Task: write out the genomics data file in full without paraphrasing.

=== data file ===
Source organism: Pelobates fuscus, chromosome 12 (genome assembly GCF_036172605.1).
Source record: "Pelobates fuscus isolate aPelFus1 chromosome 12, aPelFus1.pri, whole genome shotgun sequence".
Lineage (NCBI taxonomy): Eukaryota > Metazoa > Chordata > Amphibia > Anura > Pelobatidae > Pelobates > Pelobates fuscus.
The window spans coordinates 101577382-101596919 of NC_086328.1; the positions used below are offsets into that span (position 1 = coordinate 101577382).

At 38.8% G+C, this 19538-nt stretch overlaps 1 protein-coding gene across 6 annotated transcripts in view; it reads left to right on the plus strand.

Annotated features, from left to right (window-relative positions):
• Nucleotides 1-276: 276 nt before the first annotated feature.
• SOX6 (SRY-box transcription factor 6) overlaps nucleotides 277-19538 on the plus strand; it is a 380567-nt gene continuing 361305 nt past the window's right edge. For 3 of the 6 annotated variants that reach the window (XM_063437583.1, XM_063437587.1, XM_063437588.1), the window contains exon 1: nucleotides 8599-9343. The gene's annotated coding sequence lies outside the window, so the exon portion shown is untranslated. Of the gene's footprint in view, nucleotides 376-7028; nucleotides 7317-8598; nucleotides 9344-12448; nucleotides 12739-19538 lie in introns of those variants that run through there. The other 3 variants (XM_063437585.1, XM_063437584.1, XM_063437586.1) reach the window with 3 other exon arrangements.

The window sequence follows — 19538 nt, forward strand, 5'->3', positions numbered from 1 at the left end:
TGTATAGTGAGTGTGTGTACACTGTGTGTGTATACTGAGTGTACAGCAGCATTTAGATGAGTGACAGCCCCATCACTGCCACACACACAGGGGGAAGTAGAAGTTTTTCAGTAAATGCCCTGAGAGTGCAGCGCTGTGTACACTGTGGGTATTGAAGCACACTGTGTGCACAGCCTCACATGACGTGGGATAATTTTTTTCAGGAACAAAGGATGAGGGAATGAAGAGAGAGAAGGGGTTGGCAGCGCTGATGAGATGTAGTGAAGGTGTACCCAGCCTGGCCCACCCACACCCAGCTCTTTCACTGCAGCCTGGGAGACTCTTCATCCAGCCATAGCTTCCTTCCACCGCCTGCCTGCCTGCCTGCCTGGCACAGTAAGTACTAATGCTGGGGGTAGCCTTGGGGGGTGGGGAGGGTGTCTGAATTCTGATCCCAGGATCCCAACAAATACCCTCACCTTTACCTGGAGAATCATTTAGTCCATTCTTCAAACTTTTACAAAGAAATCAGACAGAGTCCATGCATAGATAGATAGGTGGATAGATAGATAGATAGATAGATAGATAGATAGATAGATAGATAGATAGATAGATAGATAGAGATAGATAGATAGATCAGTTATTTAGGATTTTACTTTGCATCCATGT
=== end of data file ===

Source organism: Pelobates fuscus, chromosome 12 (genome assembly GCF_036172605.1).
Source record: "Pelobates fuscus isolate aPelFus1 chromosome 12, aPelFus1.pri, whole genome shotgun sequence".
Lineage (NCBI taxonomy): Eukaryota > Metazoa > Chordata > Amphibia > Anura > Pelobatidae > Pelobates > Pelobates fuscus.
The window spans coordinates 101577382-101596919 of NC_086328.1; the positions used below are offsets into that span (position 1 = coordinate 101577382).

At 38.8% G+C, this 19538-nt stretch overlaps 1 protein-coding gene across 6 annotated transcripts in view; it reads left to right on the plus strand.

Annotated features, from left to right (window-relative positions):
• Nucleotides 1-276: 276 nt before the first annotated feature.
• SOX6 (SRY-box transcription factor 6) overlaps nucleotides 277-19538 on the plus strand; it is a 380567-nt gene continuing 361305 nt past the window's right edge. For 3 of the 6 annotated variants that reach the window (XM_063437583.1, XM_063437587.1, XM_063437588.1), the window contains exon 1: nucleotides 8599-9343. The gene's annotated coding sequence lies outside the window, so the exon portion shown is untranslated. Of the gene's footprint in view, nucleotides 376-7028; nucleotides 7317-8598; nucleotides 9344-12448; nucleotides 12739-19538 lie in introns of those variants that run through there. The other 3 variants (XM_063437585.1, XM_063437584.1, XM_063437586.1) reach the window with 3 other exon arrangements.

The window sequence follows — 19538 nt, forward strand, 5'->3', positions numbered from 1 at the left end:
TGTATAGTGAGTGTGTGTACACTGTGTGTGTATACTGAGTGTACAGCAGCATTTAGATGAGTGACAGCCCCATCACTGCCACACACACAGGGGGAAGTAGAAGTTTTTCAGTAAATGCCCTGAGAGTGCAGCGCTGTGTACACTGTGGGTATTGAAGCACACTGTGTGCACAGCCTCACATGACGTGGGATAATTTTTTTCAGGAACAAAGGATGAGGGAATGAAGAGAGAGAAGGGGTTGGCAGCGCTGATGAGATGTAGTGAAGGTGTACCCAGCCTGGCCCACCCACACCCAGCTCTTTCACTGCAGCCTGGGAGACTCTTCATCCAGCCATAGCTTCCTTCCACCGCCTGCCTGCCTGCCTGCCTGGCACAGTAAGTACTAATGCTGGGGGTAGCCTTGGGGGGTGGGGAGGGTGTCTGAATTCTGATCCCAGGATCCCAACAAATACCCTCACCTTTACCTGGAGAATCATTTAGTCCATTCTTCAAACTTTTACAAAGAAATCAGACAGAGTCCATGCATAGATAGATAGGTGGATAGATAGATAGATAGATAGATAGATAGATAGATAGATAGATAGATAGATAGATAGATAGAGATAGATAGATAGATCAGTTATTTAGGATTTTACTTTGCATCCATGT